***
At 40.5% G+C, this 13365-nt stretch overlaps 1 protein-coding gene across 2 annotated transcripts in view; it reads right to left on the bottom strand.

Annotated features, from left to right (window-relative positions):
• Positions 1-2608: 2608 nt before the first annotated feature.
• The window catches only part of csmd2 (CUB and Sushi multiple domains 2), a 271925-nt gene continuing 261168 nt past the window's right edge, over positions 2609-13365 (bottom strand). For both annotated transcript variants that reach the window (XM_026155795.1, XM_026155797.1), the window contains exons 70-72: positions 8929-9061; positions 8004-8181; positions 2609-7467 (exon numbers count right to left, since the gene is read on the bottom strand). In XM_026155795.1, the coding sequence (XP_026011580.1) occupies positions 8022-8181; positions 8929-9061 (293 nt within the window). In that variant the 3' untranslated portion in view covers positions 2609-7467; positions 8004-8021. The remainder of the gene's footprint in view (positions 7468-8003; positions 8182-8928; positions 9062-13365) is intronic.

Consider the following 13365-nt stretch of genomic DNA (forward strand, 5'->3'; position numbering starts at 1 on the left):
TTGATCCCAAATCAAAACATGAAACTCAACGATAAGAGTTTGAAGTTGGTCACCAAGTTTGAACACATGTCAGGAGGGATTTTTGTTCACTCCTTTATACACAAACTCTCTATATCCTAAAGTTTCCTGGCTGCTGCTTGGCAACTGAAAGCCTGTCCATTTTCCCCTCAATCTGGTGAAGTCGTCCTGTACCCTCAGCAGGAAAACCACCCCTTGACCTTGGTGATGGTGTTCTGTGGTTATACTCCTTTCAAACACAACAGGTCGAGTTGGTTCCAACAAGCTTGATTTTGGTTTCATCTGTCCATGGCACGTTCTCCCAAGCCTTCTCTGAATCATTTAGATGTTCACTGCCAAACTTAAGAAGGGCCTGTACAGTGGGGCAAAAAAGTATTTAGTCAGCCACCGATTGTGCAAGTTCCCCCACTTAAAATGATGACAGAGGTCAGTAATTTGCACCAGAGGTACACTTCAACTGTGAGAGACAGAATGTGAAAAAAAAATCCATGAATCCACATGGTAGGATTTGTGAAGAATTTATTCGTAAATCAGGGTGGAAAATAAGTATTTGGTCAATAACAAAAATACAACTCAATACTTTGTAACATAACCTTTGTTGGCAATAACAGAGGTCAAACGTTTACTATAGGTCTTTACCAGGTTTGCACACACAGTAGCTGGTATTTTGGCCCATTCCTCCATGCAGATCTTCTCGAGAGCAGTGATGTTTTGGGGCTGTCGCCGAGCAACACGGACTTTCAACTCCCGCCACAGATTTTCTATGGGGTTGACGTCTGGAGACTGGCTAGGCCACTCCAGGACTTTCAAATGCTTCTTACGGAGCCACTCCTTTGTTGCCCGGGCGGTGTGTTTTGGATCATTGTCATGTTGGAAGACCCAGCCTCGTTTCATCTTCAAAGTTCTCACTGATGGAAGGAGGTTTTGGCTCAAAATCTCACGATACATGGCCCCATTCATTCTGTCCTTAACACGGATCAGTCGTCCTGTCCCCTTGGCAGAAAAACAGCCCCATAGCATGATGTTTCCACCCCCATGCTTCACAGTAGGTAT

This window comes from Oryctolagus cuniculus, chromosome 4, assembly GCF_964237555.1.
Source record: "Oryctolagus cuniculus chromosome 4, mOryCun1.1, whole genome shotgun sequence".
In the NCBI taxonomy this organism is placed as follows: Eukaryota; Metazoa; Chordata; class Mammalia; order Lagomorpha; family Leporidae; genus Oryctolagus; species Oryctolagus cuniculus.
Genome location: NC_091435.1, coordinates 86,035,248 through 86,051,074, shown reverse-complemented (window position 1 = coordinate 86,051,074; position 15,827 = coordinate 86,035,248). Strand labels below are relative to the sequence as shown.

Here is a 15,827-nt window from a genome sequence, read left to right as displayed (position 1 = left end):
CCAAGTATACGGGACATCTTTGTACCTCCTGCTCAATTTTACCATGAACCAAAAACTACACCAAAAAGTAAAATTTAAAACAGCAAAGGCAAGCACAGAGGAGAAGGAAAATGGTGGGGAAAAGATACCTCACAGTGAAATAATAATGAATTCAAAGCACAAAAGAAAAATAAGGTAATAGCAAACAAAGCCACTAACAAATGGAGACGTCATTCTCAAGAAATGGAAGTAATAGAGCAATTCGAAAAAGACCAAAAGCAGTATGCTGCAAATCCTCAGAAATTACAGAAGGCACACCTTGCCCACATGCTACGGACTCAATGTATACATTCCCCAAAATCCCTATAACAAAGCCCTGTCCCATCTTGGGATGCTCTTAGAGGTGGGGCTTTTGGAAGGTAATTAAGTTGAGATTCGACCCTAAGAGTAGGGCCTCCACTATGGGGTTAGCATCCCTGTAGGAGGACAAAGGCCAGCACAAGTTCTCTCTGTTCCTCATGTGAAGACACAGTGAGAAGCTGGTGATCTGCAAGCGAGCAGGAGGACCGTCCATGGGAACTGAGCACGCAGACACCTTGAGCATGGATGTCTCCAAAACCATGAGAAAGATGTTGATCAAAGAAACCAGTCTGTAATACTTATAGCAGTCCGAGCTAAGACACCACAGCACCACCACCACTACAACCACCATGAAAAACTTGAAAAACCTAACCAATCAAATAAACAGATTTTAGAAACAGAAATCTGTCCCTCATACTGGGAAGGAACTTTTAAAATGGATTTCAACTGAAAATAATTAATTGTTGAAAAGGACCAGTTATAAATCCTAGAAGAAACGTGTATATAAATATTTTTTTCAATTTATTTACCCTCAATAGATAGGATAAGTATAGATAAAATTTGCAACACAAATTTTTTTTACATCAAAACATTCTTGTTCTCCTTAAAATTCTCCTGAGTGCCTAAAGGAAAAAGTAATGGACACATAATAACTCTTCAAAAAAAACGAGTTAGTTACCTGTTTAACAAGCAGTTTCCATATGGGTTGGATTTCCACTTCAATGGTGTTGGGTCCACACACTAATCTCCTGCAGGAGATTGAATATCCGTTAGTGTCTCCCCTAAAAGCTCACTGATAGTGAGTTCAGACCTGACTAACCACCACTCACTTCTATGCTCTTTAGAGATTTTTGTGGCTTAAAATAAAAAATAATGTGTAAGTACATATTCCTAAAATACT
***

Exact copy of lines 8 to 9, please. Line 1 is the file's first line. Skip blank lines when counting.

Source record: "Oryctolagus cuniculus chromosome 4, mOryCun1.1, whole genome shotgun sequence".
In the NCBI taxonomy this organism is placed as follows: Eukaryota; Metazoa; Chordata; class Mammalia; order Lagomorpha; family Leporidae; genus Oryctolagus; species Oryctolagus cuniculus.